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CDC Announces Funds for States and Territories to Prepare for Zika Onslaught

U.S. can’t delay preparing for local transmission, agency says

U.S. states and territories can now apply to the Centers for Disease Control and Prevention (CDC) for funds to fight the Zika virus locally. More than $85 million in redirected funds identified by the Department of Health and Human Services is being made available to support efforts to protect U.S. residents from Zika virus infection and associated adverse health outcomes, including the serious birth defect microcephaly, the agency announced.

“These funds will allow states and territories to continue implementation of their Zika preparedness plans but are not enough to support a comprehensive Zika response and can only temporarily address what is needed,” said Stephen C. Redd, MD, director of the CDC’s Office of Public Health Preparedness and Response. “Without the full amount of requested emergency supplemental funding, many activities that need to start now are being delayed or may have to be stopped within months.”

Under the latest announcement, $25 million in fiscal year 2016 preparedness and response funding will go to 53 states, cities, and territories at risk for outbreaks of Zika virus infection.‎ The recipients will receive funds based on the geographic locations of the two mosquitoes known to transmit Zika virus, Aedes aegypti and A. albopictus; on the history of mosquito-borne disease outbreaks; and on the size of the population.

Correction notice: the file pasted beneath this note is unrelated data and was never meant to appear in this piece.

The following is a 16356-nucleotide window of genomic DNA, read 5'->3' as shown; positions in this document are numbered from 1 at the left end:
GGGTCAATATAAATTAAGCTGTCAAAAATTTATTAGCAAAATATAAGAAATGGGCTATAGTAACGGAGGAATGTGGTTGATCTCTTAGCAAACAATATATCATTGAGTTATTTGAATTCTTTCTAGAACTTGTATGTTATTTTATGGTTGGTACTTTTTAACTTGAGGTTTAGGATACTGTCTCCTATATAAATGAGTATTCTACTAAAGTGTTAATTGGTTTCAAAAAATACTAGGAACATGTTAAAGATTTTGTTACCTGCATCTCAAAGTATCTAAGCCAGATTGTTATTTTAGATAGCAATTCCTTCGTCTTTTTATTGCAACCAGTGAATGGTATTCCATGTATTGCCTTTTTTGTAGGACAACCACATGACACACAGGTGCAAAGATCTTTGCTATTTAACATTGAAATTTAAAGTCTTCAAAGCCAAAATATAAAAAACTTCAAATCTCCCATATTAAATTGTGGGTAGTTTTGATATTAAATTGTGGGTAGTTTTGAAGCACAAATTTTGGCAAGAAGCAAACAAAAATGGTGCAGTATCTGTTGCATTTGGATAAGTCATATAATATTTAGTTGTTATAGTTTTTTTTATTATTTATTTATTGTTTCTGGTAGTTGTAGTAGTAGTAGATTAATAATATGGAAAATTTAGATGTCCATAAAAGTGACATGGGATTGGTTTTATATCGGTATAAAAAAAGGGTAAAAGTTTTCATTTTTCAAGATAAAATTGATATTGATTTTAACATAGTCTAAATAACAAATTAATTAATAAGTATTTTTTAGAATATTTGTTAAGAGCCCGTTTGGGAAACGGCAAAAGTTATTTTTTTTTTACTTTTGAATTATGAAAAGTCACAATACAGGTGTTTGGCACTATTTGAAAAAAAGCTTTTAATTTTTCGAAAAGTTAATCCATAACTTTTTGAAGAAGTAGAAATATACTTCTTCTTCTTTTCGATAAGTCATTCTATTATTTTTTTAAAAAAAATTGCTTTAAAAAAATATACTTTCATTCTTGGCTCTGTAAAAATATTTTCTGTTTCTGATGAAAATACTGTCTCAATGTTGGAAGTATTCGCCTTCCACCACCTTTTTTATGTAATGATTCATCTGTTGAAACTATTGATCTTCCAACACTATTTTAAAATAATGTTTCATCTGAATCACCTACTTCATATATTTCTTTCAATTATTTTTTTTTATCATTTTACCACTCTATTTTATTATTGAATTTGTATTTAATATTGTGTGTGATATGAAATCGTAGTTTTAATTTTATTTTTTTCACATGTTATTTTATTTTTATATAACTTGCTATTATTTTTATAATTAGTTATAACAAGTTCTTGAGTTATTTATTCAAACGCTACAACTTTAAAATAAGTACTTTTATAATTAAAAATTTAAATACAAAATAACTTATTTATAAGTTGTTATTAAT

State, local, and territorial health officials can use the funds to identify and investigate a possible outbreak of Zika virus disease in their communities; to coordinate a comprehensive response across all levels of government and nongovernmental partners (including the health care sector); and to identify and connect to community services families affected by Zika virus disease.

Applications for the funds are due to the CDC by June 13, 2016. Funds will be disbursed during the summer and will remain available through July 2017.

Earlier this year, states and cities currently participating in the Epidemiology and Laboratory Capacity (ELC) program became eligible for more than $60 million to build laboratory capacity; to enhance epidemiologic surveillance and investigation; to improve mosquito control and monitoring; to keep blood supplies safe; and to contribute data to the U.S. Zika Pregnancy registry.

Zika virus infection is spread to people primarily through the bite of infected A. aegypti and A. albopictus mosquitoes, although A. aegypti are more likely to spread Zika. Sexual transmission also has been documented. There is currently no vaccine or treatment for Zika virus infection. The most common symptoms of infection include fever, rash, joint pain, and conjunctivitis. In previous outbreaks, the illness has typically been mild, with symptoms lasting for several days to a week after a person has been bitten by an infected mosquito. Zika virus infection in pregnant women is a cause of microcephaly and other severe fetal brain defects. Zika also has been linked to Guillain-Barré syndrome, in which a person’s immune system damages the nerve cells, causing muscle weakness and sometimes paralysis.

Source: CDC; May 13, 2016.

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